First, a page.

VATICAN CITY — Pope Francis accepted the resignation of a Polish bishop accused of negligence after a documentary claimed he repeatedly transferred a priest accused of sexually abusing children.

The Vatican announced Oct. 17 that the pope accepted the resignation of 68-year-old Bishop Edward Janiak of Kalisz and named Archbishop Grzegorz Rys of Lodz as apostolic administrator "sede vacante."

In June, the Vatican had appointed Archbishop Rys as apostolic administrator "sede plena," indicating that the see was not vacant.

Bishop Janiak's failure to act when told about allegations of abuse perpetrated by a diocesan priest drew a public outcry following the May 16 release of the documentary, "Hide and Seek," produced by Polish filmmakers Marek and Tomasz Sekielski.

The film was a follow-up to their 2019 documentary "Tell No One," which exposed the sexual abuse crisis in the Catholic Church in Poland and has garnered nearly 24 million views on YouTube.

In "Hide and Seek," the filmmakers accused the Polish church of continuing to cover up sexual abuse by Catholic clergy, and specifically detailed the abuse perpetrated by a priest of the Diocese of Kalisz.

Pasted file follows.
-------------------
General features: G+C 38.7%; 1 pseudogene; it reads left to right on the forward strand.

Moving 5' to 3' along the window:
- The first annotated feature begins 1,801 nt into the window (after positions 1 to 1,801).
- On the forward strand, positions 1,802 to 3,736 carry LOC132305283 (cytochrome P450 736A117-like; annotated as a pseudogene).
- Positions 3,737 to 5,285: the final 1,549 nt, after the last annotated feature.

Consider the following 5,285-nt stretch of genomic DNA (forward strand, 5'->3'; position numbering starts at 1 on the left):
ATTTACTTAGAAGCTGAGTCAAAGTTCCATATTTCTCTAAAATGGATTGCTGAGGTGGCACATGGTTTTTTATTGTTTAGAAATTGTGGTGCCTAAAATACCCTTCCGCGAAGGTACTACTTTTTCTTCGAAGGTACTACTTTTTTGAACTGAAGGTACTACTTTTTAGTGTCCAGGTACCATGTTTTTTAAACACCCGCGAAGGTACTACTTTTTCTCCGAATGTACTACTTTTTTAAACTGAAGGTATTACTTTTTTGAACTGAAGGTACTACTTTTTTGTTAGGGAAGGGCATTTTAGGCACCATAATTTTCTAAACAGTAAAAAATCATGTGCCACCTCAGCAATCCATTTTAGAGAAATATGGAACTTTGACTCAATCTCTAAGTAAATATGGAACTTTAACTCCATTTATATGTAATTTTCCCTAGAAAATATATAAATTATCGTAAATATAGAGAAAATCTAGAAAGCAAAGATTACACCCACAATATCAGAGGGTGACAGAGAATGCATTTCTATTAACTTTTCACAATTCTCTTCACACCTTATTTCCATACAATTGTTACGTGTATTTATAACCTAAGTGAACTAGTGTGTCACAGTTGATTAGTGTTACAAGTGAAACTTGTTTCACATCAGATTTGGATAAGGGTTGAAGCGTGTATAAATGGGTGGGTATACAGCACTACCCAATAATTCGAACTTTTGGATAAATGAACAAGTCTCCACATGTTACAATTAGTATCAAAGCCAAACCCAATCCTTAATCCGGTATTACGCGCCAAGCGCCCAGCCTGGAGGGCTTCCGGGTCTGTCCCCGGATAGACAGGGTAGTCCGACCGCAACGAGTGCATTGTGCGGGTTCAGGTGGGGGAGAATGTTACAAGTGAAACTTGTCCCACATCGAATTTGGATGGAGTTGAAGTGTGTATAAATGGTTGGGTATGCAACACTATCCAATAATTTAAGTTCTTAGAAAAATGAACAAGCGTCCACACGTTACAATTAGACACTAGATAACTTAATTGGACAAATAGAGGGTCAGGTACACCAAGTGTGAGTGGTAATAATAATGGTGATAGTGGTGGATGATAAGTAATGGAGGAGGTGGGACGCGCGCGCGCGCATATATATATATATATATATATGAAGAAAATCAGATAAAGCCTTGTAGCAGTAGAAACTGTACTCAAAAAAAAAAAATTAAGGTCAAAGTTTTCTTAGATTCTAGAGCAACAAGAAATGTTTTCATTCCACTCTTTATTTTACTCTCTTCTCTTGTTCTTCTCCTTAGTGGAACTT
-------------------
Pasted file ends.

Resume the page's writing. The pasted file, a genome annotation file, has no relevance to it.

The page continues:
Several victims said the priest, Father Arkadiusz Hajdasz, began abusing them in the late 1990s. Bishop Stanislaw Napierala had led the Diocese of Kalisz from 1992 to 2012, and Bishop Janiak since 2012.

The parents of one of the abused children reportedly told Bishop Janiak in 2016 about the abuse; they claim the bishop told them, "These are lies," and asked them to leave.

Father Hajdasz was transferred to position at a local hospital, and the bishop apparently did not report the case to the Vatican until 2018 when the accusations became more publicly known.

The documentary prompted Archbishop Wojciech Polak, primate of Poland and the bishops' delegate for child protection, to request the Vatican to start the proceedings allowed for by Pope Francis in the document, "Vos Estis Lux Mundi" ("You are the light of the world"), regarding bishop accountability.